A Smartwatch Evaluates Sexual Performance

A chinesice. The expression, if you pay attention on it, until it is slightly xenophobic, but serves us to describe that product that is lower quality, always or almost always useless and produced in China (or Taiwan, or in Indonesia, whatever; places where is mass produced and at low cost).

The “GME1” is a species of smartwatch clock, almost like the Apple. But only almost. Tell him that it is “100%”, but is manufactured, there is … in China. A chinesice of 99.90 euros, but that, say its creators, doesn’t want to enter the competitive market of the smartwatch clock, but in a niche, how to call it?, more “fun”.

This contraption of 25 grams (only) has an accelerometer. An accelerometer that measures heart rate, movements and vibration of the arm. The information collected is sent, via Bluetooth, to an application (for it to iOS and Android) on the user’s smartphone.

And what is that information that is sent to the application allows you to interpret? The exercise, of course, but also sleep (more or less excited, with or without bigger nightmares), the ecological footprint (we already there) and … the sexual performance.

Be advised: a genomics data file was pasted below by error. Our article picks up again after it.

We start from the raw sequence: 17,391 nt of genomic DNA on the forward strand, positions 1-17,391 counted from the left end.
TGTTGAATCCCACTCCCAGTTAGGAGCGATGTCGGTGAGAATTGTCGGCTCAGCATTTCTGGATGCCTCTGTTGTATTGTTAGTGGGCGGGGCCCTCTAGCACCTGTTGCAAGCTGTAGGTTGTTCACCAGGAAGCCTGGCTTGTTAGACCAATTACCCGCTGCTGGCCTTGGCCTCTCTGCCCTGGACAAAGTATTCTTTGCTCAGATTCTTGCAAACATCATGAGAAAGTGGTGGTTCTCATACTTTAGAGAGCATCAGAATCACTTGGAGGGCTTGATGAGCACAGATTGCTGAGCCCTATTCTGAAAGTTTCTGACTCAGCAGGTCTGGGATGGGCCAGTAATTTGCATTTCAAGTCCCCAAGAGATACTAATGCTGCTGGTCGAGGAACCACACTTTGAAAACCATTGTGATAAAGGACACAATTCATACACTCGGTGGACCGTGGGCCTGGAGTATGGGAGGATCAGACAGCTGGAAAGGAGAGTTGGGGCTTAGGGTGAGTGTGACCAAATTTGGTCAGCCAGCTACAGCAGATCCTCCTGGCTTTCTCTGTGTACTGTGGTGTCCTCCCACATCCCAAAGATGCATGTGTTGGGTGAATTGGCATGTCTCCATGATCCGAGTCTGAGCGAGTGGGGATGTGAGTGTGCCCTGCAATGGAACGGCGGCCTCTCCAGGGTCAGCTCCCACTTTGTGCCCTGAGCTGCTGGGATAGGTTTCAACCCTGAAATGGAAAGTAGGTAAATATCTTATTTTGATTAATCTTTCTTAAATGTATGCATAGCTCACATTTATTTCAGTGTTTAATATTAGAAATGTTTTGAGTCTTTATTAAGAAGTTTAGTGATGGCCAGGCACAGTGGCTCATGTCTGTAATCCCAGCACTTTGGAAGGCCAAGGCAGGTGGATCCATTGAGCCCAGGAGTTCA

The “GME1” Madrid Geeksme company does almost nothing than the Apple Watch, for example, does. And what does “scientifically accurate” — are the breeders that say, don’t we.

And how the “GME1”, or better, the accelerometer measures your sexual performance? That’s the chinesice. He even measures the heart rate, but it has to be the user to say when it started and concluded the sexual act — there will be something to remember the devil, but we give the benefit of the doubt to the contraption of Geeksme.

And after? After measuring the length of the Act (not worth forgetting to click at the end), the calories burned during the said and your intensity. Right. And after? After the application says that animal you are, in an allusion to the Hare tortoise—not worth detailing more, do you?

“Users will be able to share with friends on social networks: today was a tiger!” jokes Angel Sanchez, the Executive Director of Geeksme. But alert: “is not scientific nor right, but it’s fun, and will serve to promote the social part of the application”.

The other special feature of this watch is related to the payment. The company’s CEO knows that “a clock that tells you whether or not good in bed is going to sell,” but also they care about “environmental aspect”. And how do you measure the ecological footprint with the smartwatch clock? Download an application, the user describes your lifestyle, “using rechargeable batteries or not, recycles the garbage, how often leads a week, how long does it take in the shower or how often uses weekly washing machines and dishwasher. And he measures your ecological footprint—as a simple Excel sheet would, anyway.

Honestly, we don’t know who is more smart: If the creators or if the watch.